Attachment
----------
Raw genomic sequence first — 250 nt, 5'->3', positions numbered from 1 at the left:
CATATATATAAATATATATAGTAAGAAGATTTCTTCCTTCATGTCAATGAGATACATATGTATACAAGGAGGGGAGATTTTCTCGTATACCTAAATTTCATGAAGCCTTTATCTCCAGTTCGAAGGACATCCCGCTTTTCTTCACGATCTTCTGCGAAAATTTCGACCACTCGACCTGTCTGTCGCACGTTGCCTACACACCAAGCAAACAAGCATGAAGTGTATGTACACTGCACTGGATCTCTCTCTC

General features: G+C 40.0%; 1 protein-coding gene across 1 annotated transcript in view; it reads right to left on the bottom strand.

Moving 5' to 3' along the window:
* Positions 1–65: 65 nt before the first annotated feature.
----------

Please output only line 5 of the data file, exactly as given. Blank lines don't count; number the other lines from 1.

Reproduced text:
* Positions 1–65: 65 nt before the first annotated feature.